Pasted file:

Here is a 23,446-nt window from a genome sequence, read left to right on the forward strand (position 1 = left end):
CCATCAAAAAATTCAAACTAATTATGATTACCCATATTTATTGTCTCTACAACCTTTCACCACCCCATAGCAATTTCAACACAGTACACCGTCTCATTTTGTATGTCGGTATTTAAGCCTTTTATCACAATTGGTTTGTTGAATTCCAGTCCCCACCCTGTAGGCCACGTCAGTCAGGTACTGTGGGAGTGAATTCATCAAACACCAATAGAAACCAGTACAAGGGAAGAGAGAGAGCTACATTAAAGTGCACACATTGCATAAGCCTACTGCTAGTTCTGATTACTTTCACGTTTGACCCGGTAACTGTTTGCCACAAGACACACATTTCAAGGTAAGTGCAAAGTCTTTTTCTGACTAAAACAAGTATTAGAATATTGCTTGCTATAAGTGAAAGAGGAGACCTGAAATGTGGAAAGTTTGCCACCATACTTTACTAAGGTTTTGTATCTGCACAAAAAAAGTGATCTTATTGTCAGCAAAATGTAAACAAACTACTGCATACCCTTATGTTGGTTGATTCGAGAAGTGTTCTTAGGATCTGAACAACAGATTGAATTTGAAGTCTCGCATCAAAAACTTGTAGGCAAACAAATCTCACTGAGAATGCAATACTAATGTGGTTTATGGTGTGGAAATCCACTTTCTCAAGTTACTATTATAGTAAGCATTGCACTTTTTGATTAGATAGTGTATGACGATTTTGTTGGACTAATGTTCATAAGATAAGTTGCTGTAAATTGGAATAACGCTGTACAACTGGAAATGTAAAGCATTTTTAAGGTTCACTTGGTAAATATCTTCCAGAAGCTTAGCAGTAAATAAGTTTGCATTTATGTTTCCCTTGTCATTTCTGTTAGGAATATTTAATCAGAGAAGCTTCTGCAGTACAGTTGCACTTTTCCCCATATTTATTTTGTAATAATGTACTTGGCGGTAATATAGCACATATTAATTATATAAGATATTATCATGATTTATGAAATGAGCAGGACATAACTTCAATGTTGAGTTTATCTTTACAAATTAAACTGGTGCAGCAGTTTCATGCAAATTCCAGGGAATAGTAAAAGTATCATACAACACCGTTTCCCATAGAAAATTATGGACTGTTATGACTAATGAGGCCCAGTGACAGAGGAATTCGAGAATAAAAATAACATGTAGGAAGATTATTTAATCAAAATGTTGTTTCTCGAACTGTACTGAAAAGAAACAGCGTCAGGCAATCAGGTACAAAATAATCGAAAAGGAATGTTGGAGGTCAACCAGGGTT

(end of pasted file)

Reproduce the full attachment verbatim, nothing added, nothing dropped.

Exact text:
Here is a 23,446-nt window from a genome sequence, read left to right on the forward strand (position 1 = left end):
CCATCAAAAAATTCAAACTAATTATGATTACCCATATTTATTGTCTCTACAACCTTTCACCACCCCATAGCAATTTCAACACAGTACACCGTCTCATTTTGTATGTCGGTATTTAAGCCTTTTATCACAATTGGTTTGTTGAATTCCAGTCCCCACCCTGTAGGCCACGTCAGTCAGGTACTGTGGGAGTGAATTCATCAAACACCAATAGAAACCAGTACAAGGGAAGAGAGAGAGCTACATTAAAGTGCACACATTGCATAAGCCTACTGCTAGTTCTGATTACTTTCACGTTTGACCCGGTAACTGTTTGCCACAAGACACACATTTCAAGGTAAGTGCAAAGTCTTTTTCTGACTAAAACAAGTATTAGAATATTGCTTGCTATAAGTGAAAGAGGAGACCTGAAATGTGGAAAGTTTGCCACCATACTTTACTAAGGTTTTGTATCTGCACAAAAAAAGTGATCTTATTGTCAGCAAAATGTAAACAAACTACTGCATACCCTTATGTTGGTTGATTCGAGAAGTGTTCTTAGGATCTGAACAACAGATTGAATTTGAAGTCTCGCATCAAAAACTTGTAGGCAAACAAATCTCACTGAGAATGCAATACTAATGTGGTTTATGGTGTGGAAATCCACTTTCTCAAGTTACTATTATAGTAAGCATTGCACTTTTTGATTAGATAGTGTATGACGATTTTGTTGGACTAATGTTCATAAGATAAGTTGCTGTAAATTGGAATAACGCTGTACAACTGGAAATGTAAAGCATTTTTAAGGTTCACTTGGTAAATATCTTCCAGAAGCTTAGCAGTAAATAAGTTTGCATTTATGTTTCCCTTGTCATTTCTGTTAGGAATATTTAATCAGAGAAGCTTCTGCAGTACAGTTGCACTTTTCCCCATATTTATTTTGTAATAATGTACTTGGCGGTAATATAGCACATATTAATTATATAAGATATTATCATGATTTATGAAATGAGCAGGACATAACTTCAATGTTGAGTTTATCTTTACAAATTAAACTGGTGCAGCAGTTTCATGCAAATTCCAGGGAATAGTAAAAGTATCATACAACACCGTTTCCCATAGAAAATTATGGACTGTTATGACTAATGAGGCCCAGTGACAGAGGAATTCGAGAATAAAAATAACATGTAGGAAGATTATTTAATCAAAATGTTGTTTCTCGAACTGTACTGAAAAGAAACAGCGTCAGGCAATCAGGTACAAAATAATCGAAAAGGAATGTTGGAGGTCAACCAGGGTT